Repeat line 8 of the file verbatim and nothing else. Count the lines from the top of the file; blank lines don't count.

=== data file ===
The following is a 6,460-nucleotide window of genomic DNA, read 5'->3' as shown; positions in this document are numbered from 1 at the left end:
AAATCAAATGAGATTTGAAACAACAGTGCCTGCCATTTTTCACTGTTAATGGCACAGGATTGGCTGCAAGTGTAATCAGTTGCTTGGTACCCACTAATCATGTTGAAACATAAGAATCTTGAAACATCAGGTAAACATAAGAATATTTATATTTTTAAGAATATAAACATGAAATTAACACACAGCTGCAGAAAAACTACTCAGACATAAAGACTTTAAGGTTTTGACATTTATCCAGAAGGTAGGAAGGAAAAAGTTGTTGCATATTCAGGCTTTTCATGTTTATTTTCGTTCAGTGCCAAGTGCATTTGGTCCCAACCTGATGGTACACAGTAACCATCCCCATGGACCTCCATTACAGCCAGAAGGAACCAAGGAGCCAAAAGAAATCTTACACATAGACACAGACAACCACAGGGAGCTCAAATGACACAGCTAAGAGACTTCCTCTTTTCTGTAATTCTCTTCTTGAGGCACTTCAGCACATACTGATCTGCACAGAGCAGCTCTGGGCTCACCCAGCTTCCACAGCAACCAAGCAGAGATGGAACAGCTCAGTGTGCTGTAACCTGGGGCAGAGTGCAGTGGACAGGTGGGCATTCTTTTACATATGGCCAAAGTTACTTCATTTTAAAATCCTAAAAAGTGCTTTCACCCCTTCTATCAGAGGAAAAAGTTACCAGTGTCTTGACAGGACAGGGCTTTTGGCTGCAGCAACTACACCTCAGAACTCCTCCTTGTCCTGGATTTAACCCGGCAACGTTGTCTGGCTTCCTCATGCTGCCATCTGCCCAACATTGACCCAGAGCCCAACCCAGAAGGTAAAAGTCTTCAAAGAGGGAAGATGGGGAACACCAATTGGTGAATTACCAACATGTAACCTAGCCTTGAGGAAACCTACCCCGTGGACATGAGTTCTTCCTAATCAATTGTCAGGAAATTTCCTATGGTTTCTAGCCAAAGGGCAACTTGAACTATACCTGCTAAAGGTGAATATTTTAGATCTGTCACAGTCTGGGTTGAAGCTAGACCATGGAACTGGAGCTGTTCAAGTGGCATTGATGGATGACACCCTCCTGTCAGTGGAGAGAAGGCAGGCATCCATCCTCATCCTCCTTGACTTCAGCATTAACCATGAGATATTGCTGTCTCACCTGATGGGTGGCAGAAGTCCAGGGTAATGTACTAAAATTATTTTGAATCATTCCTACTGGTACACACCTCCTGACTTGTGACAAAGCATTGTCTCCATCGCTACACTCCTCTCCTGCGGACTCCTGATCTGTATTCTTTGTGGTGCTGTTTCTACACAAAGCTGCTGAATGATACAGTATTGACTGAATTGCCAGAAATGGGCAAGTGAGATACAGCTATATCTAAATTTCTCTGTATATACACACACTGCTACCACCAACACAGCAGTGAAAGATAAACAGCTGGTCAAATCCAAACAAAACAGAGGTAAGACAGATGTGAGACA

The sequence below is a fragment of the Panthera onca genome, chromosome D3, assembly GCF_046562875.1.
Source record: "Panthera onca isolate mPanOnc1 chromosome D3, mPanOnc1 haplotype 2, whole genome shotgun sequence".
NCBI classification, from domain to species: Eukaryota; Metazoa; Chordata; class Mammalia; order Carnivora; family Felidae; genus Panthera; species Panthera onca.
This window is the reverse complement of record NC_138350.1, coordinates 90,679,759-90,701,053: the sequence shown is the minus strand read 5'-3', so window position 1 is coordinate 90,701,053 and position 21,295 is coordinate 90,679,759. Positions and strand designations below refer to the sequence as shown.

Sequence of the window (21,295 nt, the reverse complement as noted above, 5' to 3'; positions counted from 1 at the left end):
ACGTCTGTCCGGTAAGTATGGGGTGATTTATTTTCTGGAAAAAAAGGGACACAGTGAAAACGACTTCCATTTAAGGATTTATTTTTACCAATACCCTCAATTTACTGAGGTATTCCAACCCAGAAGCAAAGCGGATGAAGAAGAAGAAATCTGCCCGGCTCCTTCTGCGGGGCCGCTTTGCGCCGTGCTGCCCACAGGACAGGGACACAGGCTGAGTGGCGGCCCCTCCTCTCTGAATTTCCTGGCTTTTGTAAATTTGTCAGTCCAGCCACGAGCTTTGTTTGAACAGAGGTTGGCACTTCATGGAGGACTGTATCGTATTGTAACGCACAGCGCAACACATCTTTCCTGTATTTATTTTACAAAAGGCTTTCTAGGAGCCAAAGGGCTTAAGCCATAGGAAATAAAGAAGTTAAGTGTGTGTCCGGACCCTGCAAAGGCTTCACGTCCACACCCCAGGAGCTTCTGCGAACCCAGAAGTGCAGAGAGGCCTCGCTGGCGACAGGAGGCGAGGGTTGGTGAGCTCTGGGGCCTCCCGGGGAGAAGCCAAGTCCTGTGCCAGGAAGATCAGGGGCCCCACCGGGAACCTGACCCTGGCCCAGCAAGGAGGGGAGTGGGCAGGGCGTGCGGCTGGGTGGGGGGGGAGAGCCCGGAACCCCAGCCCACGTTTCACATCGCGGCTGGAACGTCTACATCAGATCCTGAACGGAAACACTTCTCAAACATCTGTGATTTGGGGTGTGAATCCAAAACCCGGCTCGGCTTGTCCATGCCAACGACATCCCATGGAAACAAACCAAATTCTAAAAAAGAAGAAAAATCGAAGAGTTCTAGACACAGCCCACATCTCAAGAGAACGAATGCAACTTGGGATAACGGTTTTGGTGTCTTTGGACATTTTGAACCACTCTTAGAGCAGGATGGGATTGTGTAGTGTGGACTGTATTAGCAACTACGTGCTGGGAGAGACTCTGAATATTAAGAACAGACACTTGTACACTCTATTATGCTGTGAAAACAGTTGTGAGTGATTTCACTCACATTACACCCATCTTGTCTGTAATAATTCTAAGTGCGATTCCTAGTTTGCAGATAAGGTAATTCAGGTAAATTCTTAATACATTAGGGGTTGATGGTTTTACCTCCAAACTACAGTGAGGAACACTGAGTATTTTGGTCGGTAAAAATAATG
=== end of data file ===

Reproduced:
ACGTCTGTCCGGTAAGTATGGGGTGATTTATTTTCTGGAAAAAAAGGGACACAGTGAAAACGACTTCCATTTAAGGATTTATTTTTACCAATACCCTCAATTTACTGAGGTATTCCAACCCAGAAGCAAAGCGGATGAAGAAGAAGAAATCTGCCCGGCTCCTTCTGCGGGGCCGCTTTGCGCCGTGCTGCCCACAGGACAGGGACACAGGCTGAGTGGCGGCCCCTCCTCTCTGAATTTCCTGGCTTTTGTAAATTTGTCAGTCCAGCCACGAGCTTTGTTTGAACAGAGGTTGGCACTTCATGGAGGACTGTATCGTATTGTAACGCACAGCGCAACACATCTTTCCTGTATTTATTTTACAAAAGGCTTTCTAGGAGCCAAAGGGCTTAAGCCATAGGAAATAAAGAAGTTAAGTGTGTGTCCGGACCCTGCAAAGGCTTCACGTCCACACCCCAGGAGCTTCTGCGAACCCAGAAGTGCAGAGAGGCCTCGCTGGCGACAGGAGGCGAGGGTTGGTGAGCTCTGGGGCCTCCCGGGGAGAAGCCAAGTCCTGTGCCAGGAAGATCAGGGGCCCCACCGGGAACCTGACCCTGGCCCAGCAAGGAGGGGAGTGGGCAGGGCGTGCGGCTGGGTGGGGGGGGAGAGCCCGGAACCCCAGCCCACGTTTCACATCGCGGCTGGAACGTCTACATCAGATCCTGAACGGAAACACTTCTCAAACATCTGTGATTTGGGGTGTGAATCCAAAACCCGGCTCGGCTTGTCCATGCCAACGACATCCCATGGAAACAAACCAAATTCTAAAAAAGAAGAAAAATCGAAGAGTTCTAGACACAGCCCACATCTCAAGAGAACGAATGCAACTTGGGATAACGGTTTTGGTGTCTTTGGACATTTTGAACCACTCTTAGAGCAGGATGGGATTGTGTAGTGTGGACTGTATTAGCAACTACGTGCTGGGAGAGACTCTGAATATTAAGAACAGACACTTGTACACTCTATTATGCTGTGAAAACAGTTGTGAGTGATTTCACTCACATTACACCCATCTTGTCTGTAATAATTCTAAGTGCGATTCCTAGTTTGCAGATAAGGTAATTCAGGTAAATTCTTAATACATTAGGGGTTGATGGTTTTACCTCCAAACTACAGTGAGGAACACTGAGTATTTTGGTCGGTAAAAATAATG